The Head Teacher that we hired is a Certified Teacher who was retrenched sometime ago. She used to work as Head Teacher at her former school. At Tembari, she is responsible for designing and evaluating the effectiveness of the curriculum for our Preschool Program, running in-service training for the two support teachers, supervising the daily classroom activities, maintaining school records of individual preschoolers and other pertinent data and coordinating with the School Principal at Wardstrip on behalf of our elementary schoolchildren. She also handles a daily class. She lives in the community and was idle for some time. We realized that she got the experience that would help improve our early-age education program.

The Administrative Officer takes care of documenting donations that came in, monitor the daily withdrawal of foodstuff that would be cooked for the day’s meal; monitor and record the number of cordial bottles and milk packs used for the daily feeding; monitor the daily attendance of staff and beneficiary children during feeding that takes place in the afternoon (early dinner), taking stock of Tembari properties, liaise with Wardstrip Elementary School and donors. He also doubles as secretary and do official errands for Tembari.

Most important, he records spending related to the daily feeding program – cooking ingredients – checking if they are properly supported with receipts and related documents. And PMV fares.

The volunteer auditor from Deloitte has required us that such records of spending be properly supported with receipts otherwise, money spent without backup docs would be considered as unaccounted for. This is very difficult for our cooks, especially when they buy foodstuff (veggies and others) at the Gordon’s market where receipts are unheard of.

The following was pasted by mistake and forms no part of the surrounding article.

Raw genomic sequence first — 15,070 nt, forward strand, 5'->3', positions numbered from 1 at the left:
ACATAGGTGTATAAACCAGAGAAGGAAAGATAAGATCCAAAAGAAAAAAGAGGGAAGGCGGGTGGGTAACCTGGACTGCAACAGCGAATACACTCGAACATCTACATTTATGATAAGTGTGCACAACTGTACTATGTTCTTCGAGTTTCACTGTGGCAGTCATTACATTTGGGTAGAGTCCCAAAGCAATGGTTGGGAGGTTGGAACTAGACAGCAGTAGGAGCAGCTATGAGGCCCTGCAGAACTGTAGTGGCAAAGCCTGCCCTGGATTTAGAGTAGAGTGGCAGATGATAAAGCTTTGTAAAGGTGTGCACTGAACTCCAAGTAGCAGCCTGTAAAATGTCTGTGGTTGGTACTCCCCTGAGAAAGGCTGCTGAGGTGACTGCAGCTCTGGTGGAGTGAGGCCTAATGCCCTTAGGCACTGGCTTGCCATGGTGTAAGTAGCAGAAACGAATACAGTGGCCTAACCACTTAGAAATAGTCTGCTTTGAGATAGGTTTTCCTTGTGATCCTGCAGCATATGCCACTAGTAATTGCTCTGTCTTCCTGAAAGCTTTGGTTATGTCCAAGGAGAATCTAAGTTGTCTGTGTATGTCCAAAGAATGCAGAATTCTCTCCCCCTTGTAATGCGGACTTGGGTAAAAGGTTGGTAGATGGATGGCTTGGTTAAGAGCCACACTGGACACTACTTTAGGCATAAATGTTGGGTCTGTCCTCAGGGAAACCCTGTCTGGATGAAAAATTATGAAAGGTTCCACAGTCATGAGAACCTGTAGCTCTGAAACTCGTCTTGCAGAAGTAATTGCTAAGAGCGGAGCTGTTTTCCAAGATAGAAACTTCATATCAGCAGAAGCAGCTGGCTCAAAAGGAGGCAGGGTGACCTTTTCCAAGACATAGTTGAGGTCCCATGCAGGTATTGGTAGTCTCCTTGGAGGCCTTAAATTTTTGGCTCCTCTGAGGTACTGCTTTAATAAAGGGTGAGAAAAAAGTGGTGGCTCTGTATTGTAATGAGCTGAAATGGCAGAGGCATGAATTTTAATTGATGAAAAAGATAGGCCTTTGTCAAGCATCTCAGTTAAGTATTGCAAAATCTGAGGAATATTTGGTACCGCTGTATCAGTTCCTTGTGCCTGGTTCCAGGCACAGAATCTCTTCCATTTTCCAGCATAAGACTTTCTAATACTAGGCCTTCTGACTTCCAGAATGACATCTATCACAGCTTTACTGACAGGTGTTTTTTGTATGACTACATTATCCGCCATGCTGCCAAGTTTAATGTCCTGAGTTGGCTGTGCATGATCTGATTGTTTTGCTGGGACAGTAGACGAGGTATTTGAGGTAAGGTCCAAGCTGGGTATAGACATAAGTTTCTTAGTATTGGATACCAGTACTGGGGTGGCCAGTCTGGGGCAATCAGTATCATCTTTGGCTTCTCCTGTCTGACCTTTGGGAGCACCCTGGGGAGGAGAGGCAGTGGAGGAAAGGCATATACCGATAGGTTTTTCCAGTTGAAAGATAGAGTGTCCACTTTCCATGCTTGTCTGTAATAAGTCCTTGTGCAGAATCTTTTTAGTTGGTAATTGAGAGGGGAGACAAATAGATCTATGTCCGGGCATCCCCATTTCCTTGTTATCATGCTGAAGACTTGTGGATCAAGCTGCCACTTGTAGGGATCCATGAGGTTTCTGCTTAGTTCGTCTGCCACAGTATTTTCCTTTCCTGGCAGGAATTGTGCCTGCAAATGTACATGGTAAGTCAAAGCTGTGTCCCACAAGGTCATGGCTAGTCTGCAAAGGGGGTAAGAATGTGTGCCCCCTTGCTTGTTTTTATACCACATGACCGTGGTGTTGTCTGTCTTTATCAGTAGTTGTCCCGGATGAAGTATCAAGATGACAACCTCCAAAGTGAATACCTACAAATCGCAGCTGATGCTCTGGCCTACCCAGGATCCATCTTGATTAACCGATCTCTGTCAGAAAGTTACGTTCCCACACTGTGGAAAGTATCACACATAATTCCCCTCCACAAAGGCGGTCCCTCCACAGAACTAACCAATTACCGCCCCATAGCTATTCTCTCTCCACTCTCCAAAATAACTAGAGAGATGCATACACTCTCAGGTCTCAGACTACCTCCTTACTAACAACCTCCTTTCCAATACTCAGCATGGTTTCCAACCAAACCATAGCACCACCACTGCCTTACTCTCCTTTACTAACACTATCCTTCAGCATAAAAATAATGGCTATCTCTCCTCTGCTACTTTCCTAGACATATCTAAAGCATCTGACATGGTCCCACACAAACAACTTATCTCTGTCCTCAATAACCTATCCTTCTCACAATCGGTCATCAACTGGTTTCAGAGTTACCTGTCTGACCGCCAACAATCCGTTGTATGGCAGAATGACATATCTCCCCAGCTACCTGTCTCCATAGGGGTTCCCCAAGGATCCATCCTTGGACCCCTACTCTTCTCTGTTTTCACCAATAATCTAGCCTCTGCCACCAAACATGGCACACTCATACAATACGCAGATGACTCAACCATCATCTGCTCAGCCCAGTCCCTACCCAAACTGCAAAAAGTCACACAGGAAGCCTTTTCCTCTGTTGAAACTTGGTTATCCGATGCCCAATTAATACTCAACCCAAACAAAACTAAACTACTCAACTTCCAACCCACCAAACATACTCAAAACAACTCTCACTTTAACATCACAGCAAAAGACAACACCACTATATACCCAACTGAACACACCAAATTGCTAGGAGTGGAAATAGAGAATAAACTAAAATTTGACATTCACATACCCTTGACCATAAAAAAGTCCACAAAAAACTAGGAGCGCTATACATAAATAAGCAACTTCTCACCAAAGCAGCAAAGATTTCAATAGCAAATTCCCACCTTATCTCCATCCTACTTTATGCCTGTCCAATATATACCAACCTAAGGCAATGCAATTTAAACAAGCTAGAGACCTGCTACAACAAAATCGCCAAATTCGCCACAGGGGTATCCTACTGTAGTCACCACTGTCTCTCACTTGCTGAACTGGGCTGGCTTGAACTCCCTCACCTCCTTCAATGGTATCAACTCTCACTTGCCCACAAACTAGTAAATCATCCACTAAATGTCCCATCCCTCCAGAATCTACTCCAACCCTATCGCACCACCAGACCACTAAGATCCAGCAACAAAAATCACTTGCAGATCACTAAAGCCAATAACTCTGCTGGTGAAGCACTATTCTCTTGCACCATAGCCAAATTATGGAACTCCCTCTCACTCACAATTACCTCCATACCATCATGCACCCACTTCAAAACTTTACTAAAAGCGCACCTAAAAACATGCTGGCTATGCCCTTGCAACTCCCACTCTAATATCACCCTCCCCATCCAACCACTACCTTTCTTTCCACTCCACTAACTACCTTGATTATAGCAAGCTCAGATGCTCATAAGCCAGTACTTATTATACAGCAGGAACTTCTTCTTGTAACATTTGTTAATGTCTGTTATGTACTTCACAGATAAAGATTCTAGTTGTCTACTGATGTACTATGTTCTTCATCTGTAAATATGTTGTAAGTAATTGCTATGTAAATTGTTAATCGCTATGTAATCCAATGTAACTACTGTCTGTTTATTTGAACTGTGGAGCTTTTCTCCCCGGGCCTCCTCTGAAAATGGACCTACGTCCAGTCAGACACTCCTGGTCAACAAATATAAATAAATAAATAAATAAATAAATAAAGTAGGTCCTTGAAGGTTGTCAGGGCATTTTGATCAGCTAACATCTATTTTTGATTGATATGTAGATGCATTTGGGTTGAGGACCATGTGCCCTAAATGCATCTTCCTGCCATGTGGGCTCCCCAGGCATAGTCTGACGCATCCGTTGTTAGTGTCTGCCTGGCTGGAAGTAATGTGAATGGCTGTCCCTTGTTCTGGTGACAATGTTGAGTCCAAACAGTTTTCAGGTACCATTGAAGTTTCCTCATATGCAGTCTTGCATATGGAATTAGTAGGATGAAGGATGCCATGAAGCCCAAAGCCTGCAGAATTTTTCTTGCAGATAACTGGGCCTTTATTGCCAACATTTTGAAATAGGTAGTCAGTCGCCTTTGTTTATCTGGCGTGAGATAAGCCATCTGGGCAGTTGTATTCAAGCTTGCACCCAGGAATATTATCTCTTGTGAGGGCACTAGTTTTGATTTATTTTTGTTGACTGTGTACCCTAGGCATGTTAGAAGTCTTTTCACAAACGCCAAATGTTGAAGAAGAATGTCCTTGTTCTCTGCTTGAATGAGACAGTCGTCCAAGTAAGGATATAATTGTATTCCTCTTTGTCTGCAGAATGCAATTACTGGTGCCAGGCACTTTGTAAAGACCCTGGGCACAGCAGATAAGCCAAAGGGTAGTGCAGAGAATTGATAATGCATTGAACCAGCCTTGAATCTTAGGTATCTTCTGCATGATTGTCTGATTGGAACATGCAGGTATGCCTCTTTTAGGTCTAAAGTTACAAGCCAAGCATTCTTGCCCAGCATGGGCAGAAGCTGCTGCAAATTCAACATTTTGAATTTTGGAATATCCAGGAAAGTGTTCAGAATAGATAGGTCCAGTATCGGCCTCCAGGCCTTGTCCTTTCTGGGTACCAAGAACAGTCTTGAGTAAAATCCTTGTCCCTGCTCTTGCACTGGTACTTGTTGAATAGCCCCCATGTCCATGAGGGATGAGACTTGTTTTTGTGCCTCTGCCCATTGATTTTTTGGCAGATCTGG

But I am trying to come up with the necessary forms – vouchers, petty cash vouchers, receipts, ledgers and others – to meet the requirements for transparency.

We are doing our best of institute changes in our financial operations because this is the only way to attract funding donors and assure them of transparency in the use of the money they donated.

For instance, I have done away with cheque signatories who are related – husband and wife. This is the case of Penny Sage-embo and Hayward Sagembo who are both officers of TCC. Penny is the founder-program coordinator while Hayward is the president.

Familiar with the complications resulting from having husband-and-wife cheque signatories, the volunteer auditor from a prestigious accounting-auditing in POM firm has demanded that one of them resign his/her signing authority.

I took over to become the second signatory, while a British expatriate, who actively supports our pre-school classroom building project, became the third signatory. So, this time, only Hayward Sagembo, the TCC president, the British expat-volunteer and I have the signing authority.

But before I sign any cheque, I see to it that I know the items the money would cover. And as soon as the items have been bought, I demand that the receipts be given to me for a tally-up with the drawn cheque.

This job is quite awkward because I don’t actually see the items that are bought - ingredients that go into the cooking of the daily meals and many other stuffs; I only see the receipts, if they are available.

I hope to appropriately handle our cash flows, and keep it going till the next funding from our generous donors come again - that is after a year.

We are maintaining two accounts: one at BSP and the other at Westpac.

If you think you can support us in our goal of improving the lives of the Tembari children so that they would have a normal life -- happy and with peace of mind, educated, well-nourished and healthy -- just like the rest of their more-fortunate peers in the community, please let me know.